An Insider’s Perspective on Egypt Today

In response to a plea from the minister of defense, an incredible number of people took to the streets of Cairo on July 26 to show their solidarity against the aggressive and disruptive behavior of the Muslim Brotherhood (MB) protestors. Like they did on June 30, the “Silent Majority”—who usually sit at home and watch political events on their TV screens—voted with their feet, taking to the streets in very large numbers. People went to the demonstration sites from every conceivable place. It was an amazing night of celebration and jubilation, affirming together an Egypt where all are respected as equal citizens.

Highlights of July 26

  1. Christians eating with Muslims in public squares during the Ramadan breaking-of-the-fast. This unprecedented act of unity between Christians and Muslims has never happened on this scale in Egypt.
  2. When the call to break the fast was announced at sunset, all church bells in Egypt rang in solidarity with their Muslim compatriots.
  3. With an estimated 40 million people on the streets, remarkably few incidents of violence, petty theft, and harassment of women were reported.
  4. The euphoria of the people lasted all night as massive crowds again expressed their rejection of the “Political Islam” agenda of the MB.

What You See on Your TV Screens

So why are the media giving you a completely different impression of what’s happening in Egypt?

What you’ve seen are the “other” demonstrations by ousted MB supporters. For the past month they have been camped on major streets in Cairo and elsewhere to angrily and often violently protest Mohamed Morsi’s removal as president. On Jazeera, CNN, and most other Western channels, instead of showing the millions of happy and peaceful demonstrators, the cameras only focus on tens of thousands of angry protestors as well as shocking photos of wounded and dead victims of pro-Morsi demonstrations.

While much of what you see in the media is true, it represents a selective perspective of what’s really happening. The claim that the MB are “peaceful demonstrators” runs contrary to the violence and brutality we’re experiencing on our streets. Anyone with the misfortune of walking or driving close to one of their demonstrations is taking his life in his hands. (Many of my friends have had close calls.) The real nightmare, however, is for those who live close to the sit-ins. They are becoming increasingly angered by the complete disruption of their daily lives.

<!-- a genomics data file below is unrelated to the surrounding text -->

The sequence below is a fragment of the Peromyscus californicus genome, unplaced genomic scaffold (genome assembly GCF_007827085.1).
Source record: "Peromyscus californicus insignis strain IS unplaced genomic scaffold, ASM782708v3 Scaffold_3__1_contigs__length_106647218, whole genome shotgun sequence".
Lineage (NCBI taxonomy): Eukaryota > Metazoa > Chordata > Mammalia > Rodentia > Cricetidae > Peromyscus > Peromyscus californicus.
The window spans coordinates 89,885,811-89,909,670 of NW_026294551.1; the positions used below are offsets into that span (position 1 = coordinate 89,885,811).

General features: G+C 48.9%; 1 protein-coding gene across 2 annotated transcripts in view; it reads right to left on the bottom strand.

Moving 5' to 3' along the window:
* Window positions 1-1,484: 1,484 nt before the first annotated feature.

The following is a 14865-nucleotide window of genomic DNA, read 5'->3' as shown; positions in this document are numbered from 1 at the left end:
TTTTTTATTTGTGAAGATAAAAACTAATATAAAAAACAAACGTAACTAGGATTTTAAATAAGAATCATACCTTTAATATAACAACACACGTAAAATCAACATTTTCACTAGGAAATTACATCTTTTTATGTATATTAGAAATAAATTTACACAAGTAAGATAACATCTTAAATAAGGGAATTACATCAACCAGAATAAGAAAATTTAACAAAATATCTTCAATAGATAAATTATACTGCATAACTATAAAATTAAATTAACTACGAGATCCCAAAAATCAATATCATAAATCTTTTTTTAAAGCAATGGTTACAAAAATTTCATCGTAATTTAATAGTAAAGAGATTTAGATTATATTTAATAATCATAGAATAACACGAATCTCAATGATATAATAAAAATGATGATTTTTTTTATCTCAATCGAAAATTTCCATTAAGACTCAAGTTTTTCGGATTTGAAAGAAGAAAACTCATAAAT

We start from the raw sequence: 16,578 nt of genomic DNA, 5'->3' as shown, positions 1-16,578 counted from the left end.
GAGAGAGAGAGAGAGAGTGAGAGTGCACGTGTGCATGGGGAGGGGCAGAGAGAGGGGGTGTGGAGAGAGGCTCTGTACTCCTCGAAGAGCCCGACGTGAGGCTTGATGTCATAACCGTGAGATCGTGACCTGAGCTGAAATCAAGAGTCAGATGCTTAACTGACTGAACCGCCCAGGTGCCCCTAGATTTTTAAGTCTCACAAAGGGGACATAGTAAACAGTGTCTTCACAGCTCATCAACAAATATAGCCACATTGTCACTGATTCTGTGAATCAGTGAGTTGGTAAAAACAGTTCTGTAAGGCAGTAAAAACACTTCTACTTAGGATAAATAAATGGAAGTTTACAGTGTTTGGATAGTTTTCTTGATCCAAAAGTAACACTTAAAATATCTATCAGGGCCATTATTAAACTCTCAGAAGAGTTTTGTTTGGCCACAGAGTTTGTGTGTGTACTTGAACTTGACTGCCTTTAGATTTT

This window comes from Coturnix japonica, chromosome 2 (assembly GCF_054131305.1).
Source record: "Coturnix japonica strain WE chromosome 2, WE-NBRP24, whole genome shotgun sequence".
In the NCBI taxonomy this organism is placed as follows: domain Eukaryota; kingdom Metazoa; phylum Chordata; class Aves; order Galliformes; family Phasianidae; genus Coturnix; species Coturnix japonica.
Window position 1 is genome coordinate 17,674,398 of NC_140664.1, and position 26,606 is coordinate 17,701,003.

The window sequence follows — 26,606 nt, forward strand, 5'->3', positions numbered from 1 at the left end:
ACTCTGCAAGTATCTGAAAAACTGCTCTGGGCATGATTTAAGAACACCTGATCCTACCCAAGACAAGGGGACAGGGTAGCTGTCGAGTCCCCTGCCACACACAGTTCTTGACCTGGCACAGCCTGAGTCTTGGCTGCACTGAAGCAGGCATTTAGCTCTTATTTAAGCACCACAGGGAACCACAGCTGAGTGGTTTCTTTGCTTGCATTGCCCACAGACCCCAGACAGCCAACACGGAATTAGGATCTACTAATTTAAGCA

Yes, there have been unfortunate, violent responses by the army, police, and ordinary citizens against protestors marching to military and security buildings or attempting to block major highways. But most Egyptians, despite their disdain for the MB, oppose Egypt turning into a police—or worse, army—state and have been putting much pressure on security forces to be restrained in their response to the MB agitators. Most of us yearn for a civil state run democratically.

At the same time, the vast majority of Egyptians agree that the month-long disruption of normal life by these protesters must end. The crowds on July 26 were there to give the government that very message.

What Happens Next?

Many of you have experienced similar sit-ins during the Wall Street demonstrations in the United States and others in London, other European cities, and Turkey. In all these cases, the police used force because the demonstrators were unarmed. In our case, however, it’s difficult to use force against people who will retaliate violently.

Please pray for the Egyptian leadership as they try to figure out a way to disband the demonstrators without shedding blood.

At the Bible Society, we’re working hard to produce materials that will help encourage Egyptians to love their fellow citizens even if they disagree with them politically. The widespread hatred against the MB is very worrisome.

Please pray for us as we communicate the radical, biblical mandate to “overcome evil with good” (Rom. 12:21) and to love even those we consider our enemies (Matt. 5:44).

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  • Curt Day